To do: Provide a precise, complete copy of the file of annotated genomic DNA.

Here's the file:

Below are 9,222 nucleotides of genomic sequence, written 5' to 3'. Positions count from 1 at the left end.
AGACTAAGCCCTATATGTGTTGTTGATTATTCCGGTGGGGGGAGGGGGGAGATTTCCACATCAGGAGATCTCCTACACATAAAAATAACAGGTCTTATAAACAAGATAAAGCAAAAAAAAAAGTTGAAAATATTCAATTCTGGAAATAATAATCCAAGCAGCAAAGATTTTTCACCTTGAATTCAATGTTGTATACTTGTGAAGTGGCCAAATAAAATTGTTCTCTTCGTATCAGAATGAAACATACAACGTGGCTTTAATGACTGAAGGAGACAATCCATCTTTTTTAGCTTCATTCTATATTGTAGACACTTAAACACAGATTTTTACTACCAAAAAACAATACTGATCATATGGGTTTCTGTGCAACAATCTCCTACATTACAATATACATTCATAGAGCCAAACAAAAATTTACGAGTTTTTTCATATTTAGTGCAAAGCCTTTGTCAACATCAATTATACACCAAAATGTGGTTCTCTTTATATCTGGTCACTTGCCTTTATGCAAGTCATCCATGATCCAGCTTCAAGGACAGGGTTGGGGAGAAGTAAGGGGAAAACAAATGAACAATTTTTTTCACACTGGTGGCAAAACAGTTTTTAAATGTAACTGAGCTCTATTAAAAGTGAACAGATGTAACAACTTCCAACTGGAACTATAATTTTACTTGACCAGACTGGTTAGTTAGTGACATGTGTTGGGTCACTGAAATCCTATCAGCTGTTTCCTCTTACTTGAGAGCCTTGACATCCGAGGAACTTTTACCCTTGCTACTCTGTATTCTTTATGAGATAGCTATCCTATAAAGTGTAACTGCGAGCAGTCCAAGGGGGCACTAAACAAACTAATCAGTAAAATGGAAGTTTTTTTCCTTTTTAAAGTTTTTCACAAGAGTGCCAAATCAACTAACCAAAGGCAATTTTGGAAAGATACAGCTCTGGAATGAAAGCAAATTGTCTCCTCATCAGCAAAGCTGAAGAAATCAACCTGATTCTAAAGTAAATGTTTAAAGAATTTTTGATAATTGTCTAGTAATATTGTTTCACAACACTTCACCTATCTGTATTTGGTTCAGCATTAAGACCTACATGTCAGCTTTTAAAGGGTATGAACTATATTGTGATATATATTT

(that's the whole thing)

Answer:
Below are 9,222 nucleotides of genomic sequence, written 5' to 3'. Positions count from 1 at the left end.
AGACTAAGCCCTATATGTGTTGTTGATTATTCCGGTGGGGGGAGGGGGGAGATTTCCACATCAGGAGATCTCCTACACATAAAAATAACAGGTCTTATAAACAAGATAAAGCAAAAAAAAAAGTTGAAAATATTCAATTCTGGAAATAATAATCCAAGCAGCAAAGATTTTTCACCTTGAATTCAATGTTGTATACTTGTGAAGTGGCCAAATAAAATTGTTCTCTTCGTATCAGAATGAAACATACAACGTGGCTTTAATGACTGAAGGAGACAATCCATCTTTTTTAGCTTCATTCTATATTGTAGACACTTAAACACAGATTTTTACTACCAAAAAACAATACTGATCATATGGGTTTCTGTGCAACAATCTCCTACATTACAATATACATTCATAGAGCCAAACAAAAATTTACGAGTTTTTTCATATTTAGTGCAAAGCCTTTGTCAACATCAATTATACACCAAAATGTGGTTCTCTTTATATCTGGTCACTTGCCTTTATGCAAGTCATCCATGATCCAGCTTCAAGGACAGGGTTGGGGAGAAGTAAGGGGAAAACAAATGAACAATTTTTTTCACACTGGTGGCAAAACAGTTTTTAAATGTAACTGAGCTCTATTAAAAGTGAACAGATGTAACAACTTCCAACTGGAACTATAATTTTACTTGACCAGACTGGTTAGTTAGTGACATGTGTTGGGTCACTGAAATCCTATCAGCTGTTTCCTCTTACTTGAGAGCCTTGACATCCGAGGAACTTTTACCCTTGCTACTCTGTATTCTTTATGAGATAGCTATCCTATAAAGTGTAACTGCGAGCAGTCCAAGGGGGCACTAAACAAACTAATCAGTAAAATGGAAGTTTTTTTCCTTTTTAAAGTTTTTCACAAGAGTGCCAAATCAACTAACCAAAGGCAATTTTGGAAAGATACAGCTCTGGAATGAAAGCAAATTGTCTCCTCATCAGCAAAGCTGAAGAAATCAACCTGATTCTAAAGTAAATGTTTAAAGAATTTTTGATAATTGTCTAGTAATATTGTTTCACAACACTTCACCTATCTGTATTTGGTTCAGCATTAAGACCTACATGTCAGCTTTTAAAGGGTATGAACTATATTGTGATATATATTT